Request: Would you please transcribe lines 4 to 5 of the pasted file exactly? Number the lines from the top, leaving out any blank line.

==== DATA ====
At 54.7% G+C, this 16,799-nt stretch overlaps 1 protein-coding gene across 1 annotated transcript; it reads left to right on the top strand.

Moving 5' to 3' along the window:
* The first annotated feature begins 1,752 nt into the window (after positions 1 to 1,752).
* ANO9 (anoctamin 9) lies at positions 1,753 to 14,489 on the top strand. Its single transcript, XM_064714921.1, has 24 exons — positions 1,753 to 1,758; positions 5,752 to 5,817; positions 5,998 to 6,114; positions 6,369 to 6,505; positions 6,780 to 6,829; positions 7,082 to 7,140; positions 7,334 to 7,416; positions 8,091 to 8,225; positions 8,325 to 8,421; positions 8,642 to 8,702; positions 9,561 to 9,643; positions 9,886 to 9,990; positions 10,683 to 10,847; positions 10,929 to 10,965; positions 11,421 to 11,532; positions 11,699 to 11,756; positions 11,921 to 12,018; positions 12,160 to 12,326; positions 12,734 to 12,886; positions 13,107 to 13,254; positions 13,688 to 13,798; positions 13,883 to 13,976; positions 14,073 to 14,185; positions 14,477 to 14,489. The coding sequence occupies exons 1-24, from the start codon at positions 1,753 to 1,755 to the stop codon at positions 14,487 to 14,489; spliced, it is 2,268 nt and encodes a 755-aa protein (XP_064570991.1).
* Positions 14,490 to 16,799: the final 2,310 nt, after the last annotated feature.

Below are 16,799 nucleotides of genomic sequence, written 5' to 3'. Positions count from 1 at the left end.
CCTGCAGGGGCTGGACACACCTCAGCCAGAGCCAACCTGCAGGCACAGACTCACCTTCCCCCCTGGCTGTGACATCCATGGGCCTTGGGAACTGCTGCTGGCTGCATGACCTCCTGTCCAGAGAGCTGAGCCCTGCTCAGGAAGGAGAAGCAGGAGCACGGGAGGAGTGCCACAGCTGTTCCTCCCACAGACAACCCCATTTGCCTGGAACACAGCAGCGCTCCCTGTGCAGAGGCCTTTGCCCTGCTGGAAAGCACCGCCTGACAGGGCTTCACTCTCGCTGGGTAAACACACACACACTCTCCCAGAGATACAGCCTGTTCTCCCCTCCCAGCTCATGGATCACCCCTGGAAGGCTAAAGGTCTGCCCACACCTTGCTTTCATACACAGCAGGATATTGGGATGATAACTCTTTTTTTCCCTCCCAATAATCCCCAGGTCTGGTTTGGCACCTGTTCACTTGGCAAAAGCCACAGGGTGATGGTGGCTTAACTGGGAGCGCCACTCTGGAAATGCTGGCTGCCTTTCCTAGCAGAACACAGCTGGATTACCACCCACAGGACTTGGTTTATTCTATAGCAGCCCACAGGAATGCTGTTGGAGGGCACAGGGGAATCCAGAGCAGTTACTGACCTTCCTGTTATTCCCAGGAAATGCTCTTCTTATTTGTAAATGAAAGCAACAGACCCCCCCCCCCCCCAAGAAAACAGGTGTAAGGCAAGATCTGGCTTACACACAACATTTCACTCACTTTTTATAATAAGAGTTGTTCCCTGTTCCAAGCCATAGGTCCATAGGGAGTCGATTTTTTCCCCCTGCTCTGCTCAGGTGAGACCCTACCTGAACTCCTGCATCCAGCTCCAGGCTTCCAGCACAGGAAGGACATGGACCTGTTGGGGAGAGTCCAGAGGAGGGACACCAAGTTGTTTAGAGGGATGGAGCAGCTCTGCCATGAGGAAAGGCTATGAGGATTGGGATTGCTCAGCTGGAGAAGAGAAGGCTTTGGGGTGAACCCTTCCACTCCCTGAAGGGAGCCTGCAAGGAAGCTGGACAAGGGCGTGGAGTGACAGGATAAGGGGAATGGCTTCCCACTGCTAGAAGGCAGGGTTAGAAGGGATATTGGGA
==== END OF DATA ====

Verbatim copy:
* ANO9 (anoctamin 9) lies at positions 1,753 to 14,489 on the top strand. Its single transcript, XM_064714921.1, has 24 exons — positions 1,753 to 1,758; positions 5,752 to 5,817; positions 5,998 to 6,114; positions 6,369 to 6,505; positions 6,780 to 6,829; positions 7,082 to 7,140; positions 7,334 to 7,416; positions 8,091 to 8,225; positions 8,325 to 8,421; positions 8,642 to 8,702; positions 9,561 to 9,643; positions 9,886 to 9,990; positions 10,683 to 10,847; positions 10,929 to 10,965; positions 11,421 to 11,532; positions 11,699 to 11,756; positions 11,921 to 12,018; positions 12,160 to 12,326; positions 12,734 to 12,886; positions 13,107 to 13,254; positions 13,688 to 13,798; positions 13,883 to 13,976; positions 14,073 to 14,185; positions 14,477 to 14,489. The coding sequence occupies exons 1-24, from the start codon at positions 1,753 to 1,755 to the stop codon at positions 14,487 to 14,489; spliced, it is 2,268 nt and encodes a 755-aa protein (XP_064570991.1).
* Positions 14,490 to 16,799: the final 2,310 nt, after the last annotated feature.